I replied: “Perhaps. But I’ve been FAR more obsessed with Buffett, Munger and Berkshire over more than two decades – and it’s worked out very well. Ditto for Lumber Liquidators…”

My message to Tesla bulls today is the same as the one I gave to LL shareholders: don’t come crying to me after you lose your shirts, because I warned you!

3) Speaking of which, here’s Michelle Celarier’s article in Institutional Investor about my $10,000 wager to benefit charity that Tesla won’t report a profitable quarter this year: Tesla Bears and Bulls Duke It Out. Excerpt:

After losing money last year, Tesla short sellers are back — and ready to take on the supporters of Elon Musk’s electric carmaker.

On Friday, former hedge fund manager Whitney Tilson dared Tesla fans to wager up to $10,000 that Tesla won’t report one profitable quarter this year. Citron Research’s Andrew Left immediately took him up on the bet, with the proceeds to benefit charity. (By Monday, 11 others had joined Left’s side in the bet, says Tilson.)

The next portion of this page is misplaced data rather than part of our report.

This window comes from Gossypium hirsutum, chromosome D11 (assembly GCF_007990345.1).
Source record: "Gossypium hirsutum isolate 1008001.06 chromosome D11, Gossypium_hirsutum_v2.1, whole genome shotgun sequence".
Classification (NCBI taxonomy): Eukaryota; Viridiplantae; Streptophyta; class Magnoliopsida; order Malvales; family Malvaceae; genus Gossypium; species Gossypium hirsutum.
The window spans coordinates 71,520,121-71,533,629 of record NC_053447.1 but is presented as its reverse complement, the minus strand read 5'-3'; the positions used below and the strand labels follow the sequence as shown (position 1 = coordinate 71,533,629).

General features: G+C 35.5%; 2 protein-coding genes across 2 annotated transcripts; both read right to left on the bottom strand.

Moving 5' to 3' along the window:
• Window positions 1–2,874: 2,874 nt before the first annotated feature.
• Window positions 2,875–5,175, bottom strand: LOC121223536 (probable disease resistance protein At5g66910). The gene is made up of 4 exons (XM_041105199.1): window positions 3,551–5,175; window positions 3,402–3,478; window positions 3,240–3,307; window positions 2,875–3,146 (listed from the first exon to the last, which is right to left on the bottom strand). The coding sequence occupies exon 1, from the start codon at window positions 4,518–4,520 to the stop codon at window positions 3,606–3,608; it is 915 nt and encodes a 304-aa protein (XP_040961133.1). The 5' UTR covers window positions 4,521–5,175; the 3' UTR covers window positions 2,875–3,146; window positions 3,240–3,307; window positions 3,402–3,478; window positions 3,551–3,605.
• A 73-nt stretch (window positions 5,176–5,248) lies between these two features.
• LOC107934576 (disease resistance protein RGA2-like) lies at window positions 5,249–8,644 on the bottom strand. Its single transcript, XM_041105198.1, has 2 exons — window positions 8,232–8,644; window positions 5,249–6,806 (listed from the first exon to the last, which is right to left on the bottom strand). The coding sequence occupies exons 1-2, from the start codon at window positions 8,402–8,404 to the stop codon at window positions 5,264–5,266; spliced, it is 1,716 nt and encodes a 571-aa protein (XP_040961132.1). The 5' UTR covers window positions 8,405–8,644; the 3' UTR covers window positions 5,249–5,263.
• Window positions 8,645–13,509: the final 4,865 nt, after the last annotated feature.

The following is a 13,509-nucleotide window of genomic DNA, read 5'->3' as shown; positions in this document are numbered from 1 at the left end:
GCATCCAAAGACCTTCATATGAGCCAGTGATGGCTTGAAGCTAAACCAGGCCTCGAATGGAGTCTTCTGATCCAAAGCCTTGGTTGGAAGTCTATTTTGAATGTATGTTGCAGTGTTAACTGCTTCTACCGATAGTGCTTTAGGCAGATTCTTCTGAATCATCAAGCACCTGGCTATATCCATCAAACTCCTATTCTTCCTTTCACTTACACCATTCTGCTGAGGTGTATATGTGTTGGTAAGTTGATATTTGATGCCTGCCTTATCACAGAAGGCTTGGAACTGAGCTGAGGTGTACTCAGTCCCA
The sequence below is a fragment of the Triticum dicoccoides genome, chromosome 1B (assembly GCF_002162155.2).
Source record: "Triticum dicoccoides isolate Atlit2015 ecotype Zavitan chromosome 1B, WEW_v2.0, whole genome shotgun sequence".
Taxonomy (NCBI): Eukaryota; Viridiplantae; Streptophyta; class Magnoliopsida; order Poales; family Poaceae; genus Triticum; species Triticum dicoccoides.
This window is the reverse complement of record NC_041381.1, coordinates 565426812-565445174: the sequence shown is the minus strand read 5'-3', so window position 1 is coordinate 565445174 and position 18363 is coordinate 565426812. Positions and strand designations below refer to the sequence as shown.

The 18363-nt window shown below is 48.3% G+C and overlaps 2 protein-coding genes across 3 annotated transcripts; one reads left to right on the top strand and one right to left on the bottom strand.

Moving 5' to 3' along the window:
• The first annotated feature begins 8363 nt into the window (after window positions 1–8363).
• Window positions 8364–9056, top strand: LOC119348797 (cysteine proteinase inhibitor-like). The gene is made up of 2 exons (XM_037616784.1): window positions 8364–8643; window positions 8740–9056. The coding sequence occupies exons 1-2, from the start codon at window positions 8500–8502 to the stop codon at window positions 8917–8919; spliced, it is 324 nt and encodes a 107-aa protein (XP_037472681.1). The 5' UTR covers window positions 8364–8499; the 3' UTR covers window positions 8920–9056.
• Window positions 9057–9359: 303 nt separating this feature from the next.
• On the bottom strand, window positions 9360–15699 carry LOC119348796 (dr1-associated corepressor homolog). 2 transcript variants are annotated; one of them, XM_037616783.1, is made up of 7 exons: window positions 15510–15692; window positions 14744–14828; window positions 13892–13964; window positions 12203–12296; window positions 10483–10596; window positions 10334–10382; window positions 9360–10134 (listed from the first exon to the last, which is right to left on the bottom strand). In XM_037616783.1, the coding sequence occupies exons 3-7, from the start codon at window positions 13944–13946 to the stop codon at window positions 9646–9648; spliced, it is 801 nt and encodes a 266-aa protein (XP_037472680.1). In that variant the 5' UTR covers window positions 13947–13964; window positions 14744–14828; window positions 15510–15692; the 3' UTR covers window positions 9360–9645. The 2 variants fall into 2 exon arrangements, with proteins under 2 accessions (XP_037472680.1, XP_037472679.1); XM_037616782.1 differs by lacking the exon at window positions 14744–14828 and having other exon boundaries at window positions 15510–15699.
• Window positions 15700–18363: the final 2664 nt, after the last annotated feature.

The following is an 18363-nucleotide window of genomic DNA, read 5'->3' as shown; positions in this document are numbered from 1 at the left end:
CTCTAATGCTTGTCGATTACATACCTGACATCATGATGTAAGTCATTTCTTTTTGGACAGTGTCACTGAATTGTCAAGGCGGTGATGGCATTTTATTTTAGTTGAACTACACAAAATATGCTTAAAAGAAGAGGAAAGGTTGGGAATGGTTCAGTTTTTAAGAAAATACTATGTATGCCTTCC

The bet between Left and Tilson is whether Tesla will report a profitable quarter this year. The company reported a profit in both the third and fourth quarter last year, but Tilson argues it was “largely based on fulfilling pent-up demand.”

“At $277 [per share] today, Tesla has a $48 billion market cap and $59 billion enterprise value because investors expect it to continue to be a robust growth story. Indeed, it has been over the past decade, as revenue has grown nearly 200x,” he wrote Friday.